Posts tagged “biography”

Harry Dean Stanton and Silence


Interviewing Users is now available. Get your copy here!

At SXSW this year we saw Harry Dean Stanton: Partly Fiction, a moody and elliptical portrait of the actor. Despite the filmmaker being a long-time friend of his, Stanton is evasive and mercurial, seeming more earnest when performing music for the camera than in answering questions about his parents or his relationships with women. On more than one occasion, the subject doesn’t respond and just stares off or at the camera or the interviewer. And the interviewer stays quiet for a surprisingly long time.

There was a Q&A after the screening, so I asked the filmmaker about what she thought about the power of silence (for in addition using silence in the interview, they also chose to leave those silences in the final film). She told us “I just wanted to see what would happen, and to see the boundaries of being uncomfortable.”

I found this fascinating; in Interviewing Users I describe a scene from Werner Herzog’s Grizzly Man where the director uses silence to gives space for an astonishing and revelatory moment to occur. In this case, “nothing” happened. Of course, as the director reminded me, the “nothing” that happened with Harry Dean Stanton was still something; it revealed a lot about the subject and changed our own experience in hearing his story.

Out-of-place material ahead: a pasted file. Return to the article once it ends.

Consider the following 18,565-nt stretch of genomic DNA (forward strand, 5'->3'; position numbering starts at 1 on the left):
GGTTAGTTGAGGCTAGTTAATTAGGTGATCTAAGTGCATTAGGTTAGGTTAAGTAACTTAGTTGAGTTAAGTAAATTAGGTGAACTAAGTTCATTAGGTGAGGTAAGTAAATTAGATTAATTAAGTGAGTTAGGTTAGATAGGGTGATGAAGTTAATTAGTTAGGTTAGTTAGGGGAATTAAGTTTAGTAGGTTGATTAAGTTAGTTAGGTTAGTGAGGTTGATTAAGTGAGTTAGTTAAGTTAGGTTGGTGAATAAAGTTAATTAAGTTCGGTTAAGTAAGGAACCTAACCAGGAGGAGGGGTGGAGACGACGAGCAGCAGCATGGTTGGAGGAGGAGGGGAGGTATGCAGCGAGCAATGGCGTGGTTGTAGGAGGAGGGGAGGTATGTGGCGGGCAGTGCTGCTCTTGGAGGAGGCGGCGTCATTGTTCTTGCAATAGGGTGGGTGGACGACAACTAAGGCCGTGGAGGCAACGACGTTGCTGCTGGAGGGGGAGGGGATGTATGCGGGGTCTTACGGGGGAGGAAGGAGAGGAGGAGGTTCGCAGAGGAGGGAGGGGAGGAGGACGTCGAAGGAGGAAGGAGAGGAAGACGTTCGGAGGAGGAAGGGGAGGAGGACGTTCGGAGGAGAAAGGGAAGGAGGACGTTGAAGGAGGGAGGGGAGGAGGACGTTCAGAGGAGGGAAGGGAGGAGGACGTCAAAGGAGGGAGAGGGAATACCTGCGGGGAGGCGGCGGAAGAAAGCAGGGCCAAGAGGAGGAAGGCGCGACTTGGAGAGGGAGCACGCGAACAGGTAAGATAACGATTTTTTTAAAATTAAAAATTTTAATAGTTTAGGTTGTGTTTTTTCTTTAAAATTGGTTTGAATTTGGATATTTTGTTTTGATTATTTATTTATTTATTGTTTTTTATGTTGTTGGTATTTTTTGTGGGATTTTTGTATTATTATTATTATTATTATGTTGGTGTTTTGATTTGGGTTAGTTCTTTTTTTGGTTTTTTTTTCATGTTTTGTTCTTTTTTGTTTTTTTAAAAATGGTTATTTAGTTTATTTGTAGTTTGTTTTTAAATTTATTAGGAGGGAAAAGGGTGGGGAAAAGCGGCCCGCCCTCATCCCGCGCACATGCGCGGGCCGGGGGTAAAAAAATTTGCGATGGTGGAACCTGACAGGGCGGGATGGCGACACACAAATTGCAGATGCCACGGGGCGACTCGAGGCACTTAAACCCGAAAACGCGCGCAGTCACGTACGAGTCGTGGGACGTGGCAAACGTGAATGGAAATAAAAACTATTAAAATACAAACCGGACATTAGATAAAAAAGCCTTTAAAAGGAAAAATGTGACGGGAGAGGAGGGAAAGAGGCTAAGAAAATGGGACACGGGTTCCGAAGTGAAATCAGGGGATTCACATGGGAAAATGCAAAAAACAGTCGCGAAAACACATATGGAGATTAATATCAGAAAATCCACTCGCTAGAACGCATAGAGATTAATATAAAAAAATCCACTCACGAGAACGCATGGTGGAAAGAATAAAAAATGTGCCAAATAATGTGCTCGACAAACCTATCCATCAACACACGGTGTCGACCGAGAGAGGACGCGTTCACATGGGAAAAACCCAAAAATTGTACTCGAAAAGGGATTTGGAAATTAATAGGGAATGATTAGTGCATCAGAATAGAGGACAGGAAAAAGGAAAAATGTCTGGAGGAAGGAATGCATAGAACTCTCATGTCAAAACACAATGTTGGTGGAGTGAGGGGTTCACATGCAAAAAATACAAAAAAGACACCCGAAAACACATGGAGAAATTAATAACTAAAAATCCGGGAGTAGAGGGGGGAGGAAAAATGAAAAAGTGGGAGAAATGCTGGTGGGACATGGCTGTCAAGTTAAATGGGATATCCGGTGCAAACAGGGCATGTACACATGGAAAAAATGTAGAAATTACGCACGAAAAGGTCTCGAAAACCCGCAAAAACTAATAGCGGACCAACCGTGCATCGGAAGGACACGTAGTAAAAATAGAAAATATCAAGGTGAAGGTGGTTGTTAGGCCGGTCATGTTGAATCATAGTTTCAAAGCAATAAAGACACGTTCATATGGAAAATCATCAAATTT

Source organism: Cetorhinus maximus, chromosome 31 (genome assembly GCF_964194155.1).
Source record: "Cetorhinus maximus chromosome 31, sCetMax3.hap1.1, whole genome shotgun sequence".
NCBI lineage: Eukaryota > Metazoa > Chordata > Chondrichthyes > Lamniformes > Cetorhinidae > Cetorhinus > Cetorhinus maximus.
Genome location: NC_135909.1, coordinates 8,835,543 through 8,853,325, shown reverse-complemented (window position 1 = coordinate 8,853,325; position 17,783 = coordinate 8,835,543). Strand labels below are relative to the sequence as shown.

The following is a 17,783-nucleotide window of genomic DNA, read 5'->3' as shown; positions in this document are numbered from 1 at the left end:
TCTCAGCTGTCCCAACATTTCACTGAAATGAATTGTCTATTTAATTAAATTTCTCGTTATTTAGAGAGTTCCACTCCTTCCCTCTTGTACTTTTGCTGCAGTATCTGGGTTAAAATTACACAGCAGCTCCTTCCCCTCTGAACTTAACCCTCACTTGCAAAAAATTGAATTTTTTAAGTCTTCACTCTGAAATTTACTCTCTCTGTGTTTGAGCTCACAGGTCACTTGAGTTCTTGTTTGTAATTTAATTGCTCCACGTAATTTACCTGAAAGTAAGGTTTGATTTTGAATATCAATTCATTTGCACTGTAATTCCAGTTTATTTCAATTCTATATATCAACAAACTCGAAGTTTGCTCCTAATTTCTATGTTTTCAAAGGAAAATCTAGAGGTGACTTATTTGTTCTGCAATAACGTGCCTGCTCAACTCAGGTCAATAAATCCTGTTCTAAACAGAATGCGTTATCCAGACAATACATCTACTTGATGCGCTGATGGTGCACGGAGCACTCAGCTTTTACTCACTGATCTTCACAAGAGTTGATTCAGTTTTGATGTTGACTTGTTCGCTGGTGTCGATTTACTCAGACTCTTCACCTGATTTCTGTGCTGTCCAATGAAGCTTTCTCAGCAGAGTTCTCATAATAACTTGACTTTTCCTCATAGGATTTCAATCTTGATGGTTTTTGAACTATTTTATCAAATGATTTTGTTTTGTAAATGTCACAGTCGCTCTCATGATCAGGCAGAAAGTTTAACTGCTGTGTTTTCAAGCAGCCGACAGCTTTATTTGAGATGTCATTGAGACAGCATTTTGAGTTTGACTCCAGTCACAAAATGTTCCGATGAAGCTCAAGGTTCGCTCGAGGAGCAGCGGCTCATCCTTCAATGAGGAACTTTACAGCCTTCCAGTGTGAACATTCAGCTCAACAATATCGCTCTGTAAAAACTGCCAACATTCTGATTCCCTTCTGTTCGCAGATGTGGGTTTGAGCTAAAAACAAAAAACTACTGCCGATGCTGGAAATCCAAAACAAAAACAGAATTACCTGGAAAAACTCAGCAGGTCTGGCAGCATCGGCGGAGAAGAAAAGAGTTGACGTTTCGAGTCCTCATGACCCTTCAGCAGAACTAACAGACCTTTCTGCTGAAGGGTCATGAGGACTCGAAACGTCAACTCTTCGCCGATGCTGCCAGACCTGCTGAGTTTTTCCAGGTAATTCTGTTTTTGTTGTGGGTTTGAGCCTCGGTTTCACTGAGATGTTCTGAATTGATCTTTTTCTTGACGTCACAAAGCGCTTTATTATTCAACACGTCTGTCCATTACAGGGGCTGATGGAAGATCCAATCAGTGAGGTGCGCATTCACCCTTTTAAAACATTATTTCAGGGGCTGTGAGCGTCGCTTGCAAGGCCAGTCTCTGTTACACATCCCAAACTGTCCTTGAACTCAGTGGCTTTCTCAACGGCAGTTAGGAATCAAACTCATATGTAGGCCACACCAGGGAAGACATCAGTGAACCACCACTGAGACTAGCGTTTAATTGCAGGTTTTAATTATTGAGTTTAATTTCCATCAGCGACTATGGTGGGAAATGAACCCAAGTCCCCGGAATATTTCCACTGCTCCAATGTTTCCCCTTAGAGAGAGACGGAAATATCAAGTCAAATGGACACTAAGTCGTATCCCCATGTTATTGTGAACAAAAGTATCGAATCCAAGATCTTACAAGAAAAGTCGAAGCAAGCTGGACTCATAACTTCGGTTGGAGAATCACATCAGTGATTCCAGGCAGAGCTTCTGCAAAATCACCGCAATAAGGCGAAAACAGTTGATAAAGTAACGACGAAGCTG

It’s further illustration of the power of silence, even when it doesn’t pay off in the obvious manner and bring something out, it’s still bringing something else out!

ChittahChattah Quickies

  • Margo Jefferson's book On Michael Jackson – A thoughtful cultural criticism cum biography of the Gloved One, from 2006. I bought it after hearing her interviewed on NPR, and listening to her pull together so many cultural threads in looking at what Jackson did or didn't do and how he did or didn't do it was fascinating. Considering the "freak" that Jackson became in context with the history of black entertainment, minstrel shows, Mr. Bojangles dancing with Shirley Temple, etc. What it all has meant for so long and how to look at Jackson in that light, pretty interesting stuff. Admittedly, the book didn't live up to the excitement and thought provocation that the interview (which I sadly can not track down) on the radio had, but still a worthy read when you want to be topical but keep away from the tabloid-level discussions.


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